Memorial University student breaks down barriers to see beyond vision loss

12/3/2015

 St John’s, N.L. - Originally from Lewisporte, Brandon grew up with a genetic eye disorder called ocular albinism and nystagmus. Growing up in a small town with a supportive family meant he was able to take advantage of opportunities and never felt excluded because of his vision loss. 

“I always did everything other children would do. The only real challenge I remember was at night when I would go outside I had difficulty seeing puddles of water, so often I would come home with wet feet. In my mind it was better to have wet feet than miss out on having fun with my friends,” says Snow. 

For many young blind or partially sighted students, growing up in a small town surrounded by a supportive network of people can instill a strong sense of confidence. After graduating high school Brandon felt he was ready to take the next step. With his confidence in tact he moved to St John’s to attend Memorial University. Brandon says “I did not have a care in the world and I certainly didn’t see myself as being disabled.” 

It was at this point in his life when his perspectives and understanding of his own vision changed drastically. “When my brand new computer crashed in my first semester, I was frantic. I call the technology specialist at CNIB and he came to my residence to fix the computer and offer reassurance.” 

Snow also said, “This is when I realized I should have been participating in the CNIB post-secondary support group for students with vision loss. It’s a group of students who share their post-secondary experiences and ways in which they overcame challenges.” 

CNIB’s Career & Employment/Assistive Technology Specialist, Jason Rose explains; “accessible and inclusive environments are the key to success for a student living with vision loss, so CNIB offers a post-secondary youth orientation program for high school students transitioning to a post-secondary education. This program allows students from all over the province spend a week of orientation at our local university and college campuses, travelling around the city, accessing public transportation, hospitals etc. These are skills that make that transition more manageable, especially for students who have grown up in rural areas, like Brandon.” 

Brandon adds “unfortunately because of my over confidence at the time, I chose not to participate in the programs. In hindsight I now know I would have been a much easier transition had I attended the orientation program. I am glad I made that call to Jason, it certainly changed the outcome of my university experiences”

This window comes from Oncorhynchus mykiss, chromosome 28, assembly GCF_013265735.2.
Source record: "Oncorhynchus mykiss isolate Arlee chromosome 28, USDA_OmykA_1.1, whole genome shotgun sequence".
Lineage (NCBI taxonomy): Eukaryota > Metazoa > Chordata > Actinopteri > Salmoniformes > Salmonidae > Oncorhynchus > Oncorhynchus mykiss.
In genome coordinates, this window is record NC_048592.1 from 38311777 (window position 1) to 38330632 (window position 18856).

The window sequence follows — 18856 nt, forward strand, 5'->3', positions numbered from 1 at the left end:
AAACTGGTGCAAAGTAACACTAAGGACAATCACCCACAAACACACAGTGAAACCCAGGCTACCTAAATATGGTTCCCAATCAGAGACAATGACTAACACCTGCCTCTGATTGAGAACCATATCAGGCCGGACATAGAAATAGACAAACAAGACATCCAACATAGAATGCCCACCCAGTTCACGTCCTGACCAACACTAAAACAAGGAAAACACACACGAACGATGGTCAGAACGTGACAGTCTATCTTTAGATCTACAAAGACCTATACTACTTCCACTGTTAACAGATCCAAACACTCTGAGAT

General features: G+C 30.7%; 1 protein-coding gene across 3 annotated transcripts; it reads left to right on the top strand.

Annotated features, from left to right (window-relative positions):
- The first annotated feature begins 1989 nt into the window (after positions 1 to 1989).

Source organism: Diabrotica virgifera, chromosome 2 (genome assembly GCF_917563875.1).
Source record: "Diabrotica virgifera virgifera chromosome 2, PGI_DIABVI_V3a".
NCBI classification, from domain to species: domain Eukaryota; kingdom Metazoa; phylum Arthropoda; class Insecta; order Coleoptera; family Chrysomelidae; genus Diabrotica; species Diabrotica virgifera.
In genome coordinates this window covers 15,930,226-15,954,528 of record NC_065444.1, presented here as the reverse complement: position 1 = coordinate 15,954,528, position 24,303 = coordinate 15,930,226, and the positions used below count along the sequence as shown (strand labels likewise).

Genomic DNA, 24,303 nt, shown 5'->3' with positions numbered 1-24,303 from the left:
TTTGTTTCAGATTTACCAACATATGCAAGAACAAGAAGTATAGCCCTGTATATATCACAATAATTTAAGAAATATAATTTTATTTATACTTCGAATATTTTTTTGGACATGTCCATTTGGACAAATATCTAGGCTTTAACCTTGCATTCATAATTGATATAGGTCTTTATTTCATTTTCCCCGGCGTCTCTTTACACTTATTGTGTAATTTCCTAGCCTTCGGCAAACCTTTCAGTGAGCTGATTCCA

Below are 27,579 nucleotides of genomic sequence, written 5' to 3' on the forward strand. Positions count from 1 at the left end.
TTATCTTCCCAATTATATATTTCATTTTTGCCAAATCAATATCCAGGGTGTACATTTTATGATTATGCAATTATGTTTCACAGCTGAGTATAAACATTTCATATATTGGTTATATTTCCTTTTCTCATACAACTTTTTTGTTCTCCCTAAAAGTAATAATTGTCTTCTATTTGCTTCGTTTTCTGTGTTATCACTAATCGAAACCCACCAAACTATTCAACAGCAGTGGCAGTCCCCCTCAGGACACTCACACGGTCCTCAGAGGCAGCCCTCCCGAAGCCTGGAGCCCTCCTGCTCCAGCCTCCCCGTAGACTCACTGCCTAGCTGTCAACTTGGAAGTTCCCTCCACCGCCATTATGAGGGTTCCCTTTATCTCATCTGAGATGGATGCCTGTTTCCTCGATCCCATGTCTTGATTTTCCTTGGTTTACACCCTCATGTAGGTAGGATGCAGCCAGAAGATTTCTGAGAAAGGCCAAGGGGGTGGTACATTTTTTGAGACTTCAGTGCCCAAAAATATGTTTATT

“During my time at MUN both CNIB and the Blunden Centre have been there when I needed them. For example; one of my challenges is my ability to read the printed work. For a student like me with vison challenges, the Blunden Centre deals directly with publishers so that I could have electronic copies of the books I needed, which made the process quicker. Before the semester started I was given a tour of the Science Centre laboratories so that I could orient myself prior to starting the lab components of my courses. That helped me identify and manage obstacles ahead of classes. In working with the Technology Specialist at CNIB I also learned about the many assistive technologies that allow me to function normally in a challenging environment.” 

When we asked Brandon what advice he could offer students like himself he said; “if you are blind or partially sighted and living in rural Newfoundland and Labrador, a post-secondary education in a larger centre is doable as long as you never let your disability prevent you from reaching your dream. Take every opportunity that is presented to you and while it’s great to be confident, asking for help can ensure you are prepared and help you avoid being disappointed. It’s normal for any student to question their abilities while attending university. For a student who is blind or partially sighted, you can never allow those momentary doubts overpower your dreams and ambitions. 

Organizations like CNIB and the Blunden Centre are there to help you avoid the barriers and make that transition much easier. Self-advocacy is important in that process.”

About CNIB

CNIB is a registered charity, passionately providing community-based support, knowledge and a national voice to ensure Canadians who are blind or partially sighted have the confidence, skills and opportunities to fully participate in life. To learn more, visit cnib.ca or call the toll-free CNIB Helpline at 1-800-563-2642 

About International Day of Persons with Disabilities

The annual observance of the International Day of Disabled Persons was proclaimed in 1992, by the United Nations General Assembly resolution 47/3. The observance of the Day aims to promote an understanding of disability issues and mobilize support for the dignity, rights and well-being of persons with disabilities. It also seeks to increase awareness of gains to be derived from the integration of persons with disabilities in every aspect of political, social, economic and cultural life. 

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